Expressing a preference for fullback, where he played for the Irish 20s in their run to a World Cup final in 2016 and latterly with Ulster from time to time in the abbreviated season, he appreciates that other players have stronger credentials both in Ulster and with the national team but one benefit from the occasional run out in the 15 jersey is an improved understanding of his role as a wing.
“In a perfect world my preference would be fullback; that is the position that just comes to me the most naturally. I realise that the position I can probably be most useful to the team is on the wing. In terms of playing a couple of positions over the last few years, it has made me more appreciative of what the players around me need from me.
“Whenever I am playing at fullback I am looking for the confirmation from the wingers that they have the space covered so it gives me the confidence to move to another part of the pitch. Now when I am playing wing I know that the fullback wants me to tell him that I have got this [space] covered, so I will. Playing [fullback again this season] definitely has given me an appreciation of what the players around me want.”
Stockdale's lockdown period has not all been about rugby. It's given him time to work on a recent purchase, a 1966 Mustang car. He spotted it trawling through eBay and with the help of team-mate Kieran Treadwell's father, a mechanic, whom he asked to go and check out the American muscle car in London, before deciding to buy it.
He did a five-week mechanics course to get a level three qualification so he could work on the car himself. “I am a massive car enthusiast. I wanted a second car that would be great fun and that I could enjoy myself with. I am fairly mechanically minded, I learnt a lot of stuff since I bought it from YouTube and the internet. I can take something apart, figure out how it works, and put it back together.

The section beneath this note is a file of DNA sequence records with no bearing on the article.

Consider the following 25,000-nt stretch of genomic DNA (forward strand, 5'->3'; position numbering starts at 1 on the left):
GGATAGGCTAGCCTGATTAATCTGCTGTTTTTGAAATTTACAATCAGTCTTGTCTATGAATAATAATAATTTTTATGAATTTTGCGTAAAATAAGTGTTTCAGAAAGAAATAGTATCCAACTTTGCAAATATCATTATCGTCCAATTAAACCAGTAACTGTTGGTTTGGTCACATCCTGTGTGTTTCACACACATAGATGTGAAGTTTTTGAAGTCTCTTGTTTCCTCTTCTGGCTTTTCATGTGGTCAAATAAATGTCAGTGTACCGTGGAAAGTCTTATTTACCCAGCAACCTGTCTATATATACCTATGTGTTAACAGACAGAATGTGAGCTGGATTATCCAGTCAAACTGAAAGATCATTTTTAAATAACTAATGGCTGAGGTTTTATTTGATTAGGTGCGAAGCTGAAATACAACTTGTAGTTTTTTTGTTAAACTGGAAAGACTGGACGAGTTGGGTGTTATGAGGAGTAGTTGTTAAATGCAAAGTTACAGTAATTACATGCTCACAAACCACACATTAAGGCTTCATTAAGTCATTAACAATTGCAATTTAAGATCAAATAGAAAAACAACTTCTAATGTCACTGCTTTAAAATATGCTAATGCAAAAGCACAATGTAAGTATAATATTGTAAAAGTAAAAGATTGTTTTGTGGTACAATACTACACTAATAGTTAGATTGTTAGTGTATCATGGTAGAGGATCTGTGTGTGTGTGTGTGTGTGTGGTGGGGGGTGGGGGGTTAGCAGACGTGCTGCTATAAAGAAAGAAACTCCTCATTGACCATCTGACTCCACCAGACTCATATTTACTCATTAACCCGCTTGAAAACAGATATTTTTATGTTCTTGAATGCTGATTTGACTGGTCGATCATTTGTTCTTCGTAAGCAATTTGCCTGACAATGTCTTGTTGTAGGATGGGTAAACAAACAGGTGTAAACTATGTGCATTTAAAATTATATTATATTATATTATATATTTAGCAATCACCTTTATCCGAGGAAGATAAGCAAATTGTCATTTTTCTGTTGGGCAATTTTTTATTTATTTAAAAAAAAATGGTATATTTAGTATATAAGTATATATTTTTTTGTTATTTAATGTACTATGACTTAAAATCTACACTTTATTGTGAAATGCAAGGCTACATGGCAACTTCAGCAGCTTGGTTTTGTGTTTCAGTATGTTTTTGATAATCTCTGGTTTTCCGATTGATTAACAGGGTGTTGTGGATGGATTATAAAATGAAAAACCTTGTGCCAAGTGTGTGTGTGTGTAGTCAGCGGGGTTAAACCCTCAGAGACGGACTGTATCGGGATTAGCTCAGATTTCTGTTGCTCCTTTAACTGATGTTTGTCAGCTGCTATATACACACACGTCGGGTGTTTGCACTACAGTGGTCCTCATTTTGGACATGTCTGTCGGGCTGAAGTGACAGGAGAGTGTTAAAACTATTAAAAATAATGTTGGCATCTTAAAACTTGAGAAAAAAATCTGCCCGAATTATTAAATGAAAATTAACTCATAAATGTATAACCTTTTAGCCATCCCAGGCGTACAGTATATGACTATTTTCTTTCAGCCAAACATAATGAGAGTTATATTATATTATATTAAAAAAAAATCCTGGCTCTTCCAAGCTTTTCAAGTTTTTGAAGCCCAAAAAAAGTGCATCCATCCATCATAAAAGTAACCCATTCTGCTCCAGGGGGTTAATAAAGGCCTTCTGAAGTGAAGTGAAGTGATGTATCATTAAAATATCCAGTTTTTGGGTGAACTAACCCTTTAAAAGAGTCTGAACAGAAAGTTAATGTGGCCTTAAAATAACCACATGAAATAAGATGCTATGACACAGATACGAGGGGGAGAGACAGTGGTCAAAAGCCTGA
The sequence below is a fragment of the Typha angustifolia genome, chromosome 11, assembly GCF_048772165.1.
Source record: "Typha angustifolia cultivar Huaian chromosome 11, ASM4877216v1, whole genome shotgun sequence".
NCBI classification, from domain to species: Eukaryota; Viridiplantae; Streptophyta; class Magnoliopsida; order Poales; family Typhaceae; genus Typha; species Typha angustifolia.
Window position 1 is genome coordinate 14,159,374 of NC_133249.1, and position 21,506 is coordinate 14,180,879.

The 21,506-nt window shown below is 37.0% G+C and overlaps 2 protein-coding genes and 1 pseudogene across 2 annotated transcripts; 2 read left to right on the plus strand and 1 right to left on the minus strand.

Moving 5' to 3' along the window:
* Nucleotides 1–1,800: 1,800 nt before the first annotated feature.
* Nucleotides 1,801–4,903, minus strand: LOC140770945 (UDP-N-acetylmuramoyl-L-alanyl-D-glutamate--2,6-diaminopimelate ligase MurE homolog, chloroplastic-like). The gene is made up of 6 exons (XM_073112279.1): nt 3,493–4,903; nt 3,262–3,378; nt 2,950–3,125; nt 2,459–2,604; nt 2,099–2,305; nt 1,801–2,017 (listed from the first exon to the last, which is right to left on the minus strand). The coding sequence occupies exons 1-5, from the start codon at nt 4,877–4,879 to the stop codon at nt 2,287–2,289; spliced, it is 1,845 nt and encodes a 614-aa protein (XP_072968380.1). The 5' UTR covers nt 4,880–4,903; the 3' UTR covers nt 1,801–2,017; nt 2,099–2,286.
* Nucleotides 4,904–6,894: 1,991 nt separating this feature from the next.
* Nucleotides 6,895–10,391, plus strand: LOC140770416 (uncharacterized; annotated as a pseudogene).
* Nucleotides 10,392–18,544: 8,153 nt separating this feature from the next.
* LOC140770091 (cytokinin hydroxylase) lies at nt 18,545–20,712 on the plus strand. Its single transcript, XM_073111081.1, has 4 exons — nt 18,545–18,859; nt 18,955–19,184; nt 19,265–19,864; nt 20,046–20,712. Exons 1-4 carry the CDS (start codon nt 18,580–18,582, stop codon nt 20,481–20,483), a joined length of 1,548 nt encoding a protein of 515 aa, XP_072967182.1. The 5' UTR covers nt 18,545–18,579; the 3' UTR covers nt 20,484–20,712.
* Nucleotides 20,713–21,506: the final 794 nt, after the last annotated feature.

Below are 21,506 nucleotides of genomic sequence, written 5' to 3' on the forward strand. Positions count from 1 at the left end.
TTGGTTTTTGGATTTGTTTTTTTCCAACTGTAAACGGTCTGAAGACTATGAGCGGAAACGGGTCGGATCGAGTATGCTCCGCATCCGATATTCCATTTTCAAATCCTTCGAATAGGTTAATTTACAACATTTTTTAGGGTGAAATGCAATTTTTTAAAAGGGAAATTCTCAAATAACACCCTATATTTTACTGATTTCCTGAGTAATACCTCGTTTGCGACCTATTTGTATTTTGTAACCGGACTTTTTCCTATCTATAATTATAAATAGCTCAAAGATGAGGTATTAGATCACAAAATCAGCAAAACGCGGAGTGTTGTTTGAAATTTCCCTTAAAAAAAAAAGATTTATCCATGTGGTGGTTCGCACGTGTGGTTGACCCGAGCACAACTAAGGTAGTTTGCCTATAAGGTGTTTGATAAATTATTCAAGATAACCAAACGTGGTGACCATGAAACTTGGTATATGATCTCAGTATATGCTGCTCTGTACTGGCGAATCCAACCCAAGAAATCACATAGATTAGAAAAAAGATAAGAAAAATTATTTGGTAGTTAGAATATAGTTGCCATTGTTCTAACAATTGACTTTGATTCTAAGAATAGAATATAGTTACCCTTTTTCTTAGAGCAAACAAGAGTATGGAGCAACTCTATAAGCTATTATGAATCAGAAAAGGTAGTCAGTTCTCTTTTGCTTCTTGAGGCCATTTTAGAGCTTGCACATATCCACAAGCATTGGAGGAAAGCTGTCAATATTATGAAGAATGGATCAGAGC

In these incredibly challenging times, it is important to look after yourself and others where possible
“Everything that I have done on it so far I have done myself. When I bought it, it was driveable in the loosest sense of the word. The engine runs well, the transmission is a wee bit dodgy at times but the biggest issue was the suspension. You couldn’t really get over speed bumps without taking the bottom out of the exhaust.
“That was my first job to completely replace the suspension, all four springs and the shock absorbers. That is probably the biggest job I have done on it. I have done a bit of rewiring, the horn and the radio because there was a drain on the battery.” The only downside with the 4.3 litre, V8 engine is that he can’t pass a petrol station.
The IRFU’s financial issues have had a knock-on effect for the players: “Obviously while we have taken a pay cut we are in a privileged position in the sense that we haven’t lost our job and that we hopefully have rugby to go back to in a month or two.”
His decision to get involved in mental health charity Aware’s current campaign was to his mind, straightforward. “A phone call or FaceTime can make someone’s day. In these incredibly challenging times, it is important to look after yourself and others where possible. I think it is an incredibly important campaign to be running.”
Aware is now calling on the public to do two things. Until June 5th, phone a friend, neighbour or colleague who might need cheering up or would be thrilled to hear a friendly voice and text phoneafriend to 50300 to donate €4 to the charity whose revenue stream will be down 40 per cent this year.